Just Graduated College? It’s Time To Tackle Your Student Loans

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Originally Published June 18, 2018.
Student loan debt for many recent college graduates is becoming the norm. Student loan debt is now more than $1 trillion and continues to rise. For many younger Americans, it has become the largest household debt.
A Federal Reserve Bank of Michigan report states that 30% of all Black student borrowers default on their student loans after entering college. This is true even of students who earned a bachelor’s degree, including 75% of borrowers who dropped out of for-profit colleges.
Although the statistics are grim, you don’t have to become a statistic. Being informed and proactive can help you manage your loans and create wealth for life as you embark on your career journey.

 The First 3 Things to Know About Student Loan Debt 

Forgiveness programs

The Department of Education offers forgiveness programs to help borrowers with student loan debt. These programs include the Public Service Loan Forgiveness (PSLF) and the Teacher Loan Forgiveness (TLF) programs, both of which are designed to alleviate the student loan burden.
The PSLF program is available to borrowers who work full-time in public service jobs. Federal, state, and local government jobs qualify (including certain nonprofit employers), as do jobs with tax-exempt nonprofits. Borrowers must make 120 qualified payments before they are eligible for forgiveness of the remaining loan balance. The TLF program is available to teachers who teach full-time for five complete and consecutive years at certain elementary and secondary schools, and other qualified educational institutions that serve low-income individuals. To determine if the school you teach at qualifies, visit the Teacher Cancellation Low-Income Directory.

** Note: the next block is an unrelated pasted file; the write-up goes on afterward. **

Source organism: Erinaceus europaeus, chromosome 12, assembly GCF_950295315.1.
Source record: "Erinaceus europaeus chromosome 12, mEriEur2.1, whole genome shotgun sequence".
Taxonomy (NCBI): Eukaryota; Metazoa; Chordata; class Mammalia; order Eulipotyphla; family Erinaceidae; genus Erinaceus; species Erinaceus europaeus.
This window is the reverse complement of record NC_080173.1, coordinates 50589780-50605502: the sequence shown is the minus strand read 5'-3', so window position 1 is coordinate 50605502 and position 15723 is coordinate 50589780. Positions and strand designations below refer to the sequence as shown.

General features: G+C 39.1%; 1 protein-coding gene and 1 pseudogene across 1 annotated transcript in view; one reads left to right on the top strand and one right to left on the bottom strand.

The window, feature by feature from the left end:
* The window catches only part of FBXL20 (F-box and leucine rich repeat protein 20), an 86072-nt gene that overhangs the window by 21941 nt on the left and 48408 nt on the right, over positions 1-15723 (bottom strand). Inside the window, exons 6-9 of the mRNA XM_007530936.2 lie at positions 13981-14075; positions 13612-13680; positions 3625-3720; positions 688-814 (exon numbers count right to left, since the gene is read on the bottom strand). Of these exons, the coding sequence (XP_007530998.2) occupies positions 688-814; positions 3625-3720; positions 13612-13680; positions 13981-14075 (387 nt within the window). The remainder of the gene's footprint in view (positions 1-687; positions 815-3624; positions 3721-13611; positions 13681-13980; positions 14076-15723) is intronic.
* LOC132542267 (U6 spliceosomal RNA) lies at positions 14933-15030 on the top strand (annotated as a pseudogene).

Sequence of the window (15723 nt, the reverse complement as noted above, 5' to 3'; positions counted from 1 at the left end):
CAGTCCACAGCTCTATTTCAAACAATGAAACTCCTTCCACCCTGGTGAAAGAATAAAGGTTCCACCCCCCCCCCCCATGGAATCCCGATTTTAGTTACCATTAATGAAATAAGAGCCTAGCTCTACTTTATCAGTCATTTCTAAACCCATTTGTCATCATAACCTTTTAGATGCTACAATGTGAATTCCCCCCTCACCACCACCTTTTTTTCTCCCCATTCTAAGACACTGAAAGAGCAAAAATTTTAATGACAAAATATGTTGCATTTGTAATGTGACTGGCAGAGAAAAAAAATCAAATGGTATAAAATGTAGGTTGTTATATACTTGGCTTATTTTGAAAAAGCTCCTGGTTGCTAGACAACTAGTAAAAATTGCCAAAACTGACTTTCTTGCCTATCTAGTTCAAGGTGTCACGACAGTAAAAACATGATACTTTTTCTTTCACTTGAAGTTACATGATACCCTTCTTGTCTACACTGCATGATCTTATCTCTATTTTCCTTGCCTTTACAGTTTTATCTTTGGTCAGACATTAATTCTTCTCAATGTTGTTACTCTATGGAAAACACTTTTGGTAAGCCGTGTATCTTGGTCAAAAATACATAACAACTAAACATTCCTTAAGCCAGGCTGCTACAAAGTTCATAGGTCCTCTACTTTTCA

Get an understanding 

After graduating, get an understanding of your student loan providers. If you are unsure who holds your student loans, visit the US Department of Education’s website. This will guide you in determining the next steps to better manage your student loans. In addition, also consider Sallie Mae’s Manage Your Loan portal. This provides borrowers with various tools to manage payments, apply for deferments, and additional tools to get a handle on their loans.

Payment options

Generally, borrowers are not responsible for payments until six months after graduation. If, at that time, you are having difficulties making payments, contact your loan provider as soon as possible. Borrowers may be able to request a deferment or forbearance, which allows users to postpone payments until a later date. Keep in mind that the main difference between a deferment and forbearance is that you may not be responsible for making interest payments with a deferment (there are some exceptions). Either way, keeping your provider in the loop is a good idea. Doing so can protect your credit and provide payment options to tackle your student loan debt.
—Stacy Tisdale and Robin White Goode contributed to this article.

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